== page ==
One of the countries covered in the report is Ethiopia where villagers in Gambella province are forced to settle in state-designated villages to pave the way for land grabbers. Gambella is the poorest region in Ethiopia.
The Reporter, a local biweekly English newspaper, reports that the Ethiopian government has started evaluating the performance of investors who acquired large tracts of land to undertake commercial farm projects. Though this can be taken as an important milestone for anti-land grabbing activists, Ethiopia’s government decision to evaluate the performance of investors who acquired land has received a scant attention from international mainstream media.
Extracts from Fred Pearce's new book, The Land Grabbers: Africa's hidden revolution, show that land grabbing has more impact on the world's poor than climate change. In an interview, Fred Pearce notes that poor people were being moved off the land with little regard for their historical and cultural rights.
However, an Ethiopian government official counters this argument:
He [an official from Ministry of Agriculture] downplayed criticisms that the land leasing has ‘brought negative impacts on the communities who live close to the farms’, claiming that ‘due emphasis has been given to make these investments free of adverse effect on the society who dwell close to them and this would continue in strengthened manner’.
Land activists have created an online petition and are campaigning using Facebook and Twitter. A petition targeting top USA and UK diplomats reads:
I am extremely concerned about reports of deliberate, persistent, and serious abuses of the rights of Indigenous Peoples in southwestern Ethiopia. The government’s program of “villagization” is forcibly removing at least 200,000 Indigenous people from their ancestral lands in the Gambella region and relocating them in new state-built villages. Although the government promises them better access to jobs, education, and health care in these villages, Human Rights Watch researchers found little or no evidence of these services. On the contrary, displaced people fear starvation since they no longer have access to their farms, forests, and rivers. Those who raise their voices against these abuses are frequently jailed, tortured, raped, and otherwise intimidated by government security forces. Those who try to return to their ancestral lands find that the government has already leased their lands to foreign investors who are hurriedly bulldozing forests, farms, and wetlands in order to grow commercial crops of agro fuels, tea, spices, rice, and sugar cane, mostly for export. The resulting environmental devastation and degradation will further undermine food security for Indigenous Peoples.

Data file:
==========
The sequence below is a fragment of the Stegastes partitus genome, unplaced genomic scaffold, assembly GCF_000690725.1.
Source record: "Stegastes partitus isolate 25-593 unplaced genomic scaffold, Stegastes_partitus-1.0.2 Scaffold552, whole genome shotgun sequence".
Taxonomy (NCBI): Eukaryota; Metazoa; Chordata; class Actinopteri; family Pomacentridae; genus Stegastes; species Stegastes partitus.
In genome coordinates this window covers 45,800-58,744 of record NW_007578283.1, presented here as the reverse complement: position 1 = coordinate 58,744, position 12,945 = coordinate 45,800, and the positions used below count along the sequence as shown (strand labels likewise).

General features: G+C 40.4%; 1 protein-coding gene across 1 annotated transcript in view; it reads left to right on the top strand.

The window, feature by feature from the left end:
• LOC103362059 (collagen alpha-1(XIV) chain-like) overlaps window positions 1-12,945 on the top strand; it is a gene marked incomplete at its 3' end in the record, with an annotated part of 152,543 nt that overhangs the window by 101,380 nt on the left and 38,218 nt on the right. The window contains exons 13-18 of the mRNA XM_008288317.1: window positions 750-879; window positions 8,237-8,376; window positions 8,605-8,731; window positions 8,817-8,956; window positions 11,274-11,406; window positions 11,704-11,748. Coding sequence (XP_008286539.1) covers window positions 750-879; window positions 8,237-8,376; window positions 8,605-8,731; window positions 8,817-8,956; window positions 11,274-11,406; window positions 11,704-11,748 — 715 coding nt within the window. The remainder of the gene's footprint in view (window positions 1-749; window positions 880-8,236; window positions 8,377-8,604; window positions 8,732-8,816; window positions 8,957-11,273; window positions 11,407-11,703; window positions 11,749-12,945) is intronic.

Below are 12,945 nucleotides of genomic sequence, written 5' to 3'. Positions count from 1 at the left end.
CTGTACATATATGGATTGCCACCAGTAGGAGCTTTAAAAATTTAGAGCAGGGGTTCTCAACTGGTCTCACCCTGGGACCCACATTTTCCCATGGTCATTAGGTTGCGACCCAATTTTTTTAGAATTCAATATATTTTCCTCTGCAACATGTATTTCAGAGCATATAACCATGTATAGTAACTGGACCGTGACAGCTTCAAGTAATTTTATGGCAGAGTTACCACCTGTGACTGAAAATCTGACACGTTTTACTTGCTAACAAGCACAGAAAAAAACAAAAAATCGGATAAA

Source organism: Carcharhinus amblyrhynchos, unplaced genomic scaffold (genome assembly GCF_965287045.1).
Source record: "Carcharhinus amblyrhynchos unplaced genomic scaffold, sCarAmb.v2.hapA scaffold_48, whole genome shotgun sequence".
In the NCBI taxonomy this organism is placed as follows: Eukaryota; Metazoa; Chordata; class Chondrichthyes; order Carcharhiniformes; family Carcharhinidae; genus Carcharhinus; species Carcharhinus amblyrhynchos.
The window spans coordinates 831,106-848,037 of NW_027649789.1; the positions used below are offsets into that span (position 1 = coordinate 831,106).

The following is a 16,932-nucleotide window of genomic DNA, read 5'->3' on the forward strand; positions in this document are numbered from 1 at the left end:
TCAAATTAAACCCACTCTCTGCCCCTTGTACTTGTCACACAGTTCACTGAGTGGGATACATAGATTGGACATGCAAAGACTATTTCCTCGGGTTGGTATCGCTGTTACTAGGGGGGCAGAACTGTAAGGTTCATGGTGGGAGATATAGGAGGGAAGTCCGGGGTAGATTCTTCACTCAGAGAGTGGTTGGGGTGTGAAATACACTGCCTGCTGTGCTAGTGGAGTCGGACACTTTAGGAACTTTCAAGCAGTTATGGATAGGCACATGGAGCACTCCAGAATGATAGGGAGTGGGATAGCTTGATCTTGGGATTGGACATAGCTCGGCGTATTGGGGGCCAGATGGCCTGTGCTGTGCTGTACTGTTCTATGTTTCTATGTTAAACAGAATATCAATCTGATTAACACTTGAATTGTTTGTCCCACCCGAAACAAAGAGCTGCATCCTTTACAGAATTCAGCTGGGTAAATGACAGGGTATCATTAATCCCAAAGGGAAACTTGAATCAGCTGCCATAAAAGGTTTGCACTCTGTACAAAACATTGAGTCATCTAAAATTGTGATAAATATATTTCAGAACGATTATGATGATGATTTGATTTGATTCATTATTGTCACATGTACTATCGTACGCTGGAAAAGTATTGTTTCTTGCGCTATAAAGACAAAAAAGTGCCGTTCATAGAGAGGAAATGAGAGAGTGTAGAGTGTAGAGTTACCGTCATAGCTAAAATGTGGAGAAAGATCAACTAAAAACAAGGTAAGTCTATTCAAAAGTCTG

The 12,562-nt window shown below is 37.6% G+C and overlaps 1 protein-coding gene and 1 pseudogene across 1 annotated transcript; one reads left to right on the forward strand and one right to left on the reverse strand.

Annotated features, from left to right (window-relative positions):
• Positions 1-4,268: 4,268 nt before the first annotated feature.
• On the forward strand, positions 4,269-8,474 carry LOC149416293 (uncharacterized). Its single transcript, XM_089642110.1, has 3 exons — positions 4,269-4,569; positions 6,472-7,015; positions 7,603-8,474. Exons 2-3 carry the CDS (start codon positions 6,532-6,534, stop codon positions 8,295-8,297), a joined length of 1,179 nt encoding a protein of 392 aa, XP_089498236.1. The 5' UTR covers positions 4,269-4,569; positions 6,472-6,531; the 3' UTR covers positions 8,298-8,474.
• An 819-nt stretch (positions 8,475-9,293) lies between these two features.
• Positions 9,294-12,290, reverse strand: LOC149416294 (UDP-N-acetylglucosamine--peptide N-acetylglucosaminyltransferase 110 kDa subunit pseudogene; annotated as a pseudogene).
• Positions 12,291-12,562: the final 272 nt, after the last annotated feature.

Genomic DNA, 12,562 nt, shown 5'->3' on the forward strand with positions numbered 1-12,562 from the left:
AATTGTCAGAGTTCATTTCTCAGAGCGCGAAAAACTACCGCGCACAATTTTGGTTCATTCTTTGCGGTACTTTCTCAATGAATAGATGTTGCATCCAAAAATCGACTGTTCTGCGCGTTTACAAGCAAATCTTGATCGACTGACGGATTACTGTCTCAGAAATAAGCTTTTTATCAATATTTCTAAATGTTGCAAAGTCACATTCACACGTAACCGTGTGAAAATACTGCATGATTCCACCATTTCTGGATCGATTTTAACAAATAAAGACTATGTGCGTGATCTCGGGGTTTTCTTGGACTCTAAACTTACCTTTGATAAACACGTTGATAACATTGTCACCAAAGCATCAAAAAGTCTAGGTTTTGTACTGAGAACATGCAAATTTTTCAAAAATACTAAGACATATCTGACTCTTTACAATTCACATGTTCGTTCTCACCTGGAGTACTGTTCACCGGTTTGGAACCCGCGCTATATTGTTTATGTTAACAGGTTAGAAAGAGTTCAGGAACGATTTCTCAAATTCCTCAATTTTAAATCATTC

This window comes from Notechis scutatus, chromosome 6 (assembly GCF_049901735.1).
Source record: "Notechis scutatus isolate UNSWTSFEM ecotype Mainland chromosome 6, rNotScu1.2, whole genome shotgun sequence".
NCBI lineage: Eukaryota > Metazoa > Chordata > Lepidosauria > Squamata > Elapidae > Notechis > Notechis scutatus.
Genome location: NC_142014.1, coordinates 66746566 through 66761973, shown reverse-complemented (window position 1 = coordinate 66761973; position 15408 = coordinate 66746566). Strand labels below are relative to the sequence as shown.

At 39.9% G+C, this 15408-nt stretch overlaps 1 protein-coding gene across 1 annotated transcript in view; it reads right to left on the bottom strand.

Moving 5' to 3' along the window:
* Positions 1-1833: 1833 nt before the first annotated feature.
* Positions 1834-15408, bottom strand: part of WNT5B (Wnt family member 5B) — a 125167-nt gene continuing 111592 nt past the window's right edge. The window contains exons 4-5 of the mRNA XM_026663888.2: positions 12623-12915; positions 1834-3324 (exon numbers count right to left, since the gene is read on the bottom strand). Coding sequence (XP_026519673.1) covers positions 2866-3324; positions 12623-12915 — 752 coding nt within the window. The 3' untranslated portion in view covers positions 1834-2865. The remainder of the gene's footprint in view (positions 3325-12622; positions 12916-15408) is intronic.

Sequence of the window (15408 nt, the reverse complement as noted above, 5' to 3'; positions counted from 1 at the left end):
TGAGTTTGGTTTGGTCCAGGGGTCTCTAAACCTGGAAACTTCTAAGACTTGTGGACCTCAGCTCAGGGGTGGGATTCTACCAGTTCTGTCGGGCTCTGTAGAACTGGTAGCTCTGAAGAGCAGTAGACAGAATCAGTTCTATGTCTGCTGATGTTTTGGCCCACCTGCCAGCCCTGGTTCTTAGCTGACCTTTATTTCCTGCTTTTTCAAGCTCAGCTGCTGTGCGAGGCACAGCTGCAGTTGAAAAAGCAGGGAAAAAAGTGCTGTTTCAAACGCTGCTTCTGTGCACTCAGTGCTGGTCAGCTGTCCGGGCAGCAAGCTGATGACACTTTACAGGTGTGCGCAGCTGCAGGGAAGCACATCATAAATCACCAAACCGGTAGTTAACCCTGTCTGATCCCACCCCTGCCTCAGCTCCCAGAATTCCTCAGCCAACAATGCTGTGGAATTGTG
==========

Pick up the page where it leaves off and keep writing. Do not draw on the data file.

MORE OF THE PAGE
A Facebook group called Stop Land Grabbing in Gambella, Ethiopia reads:
A space for the international community to voice its concerns over the human rights abuses and environmental destruction the land grabbing happening in the Gambella region of Ethiopia is causing
Land grabbing is the contentious issue of large-scale land acquisitions; the buying or leasing of large pieces of land in developing countries by domestic and transnational companies, governments, and individuals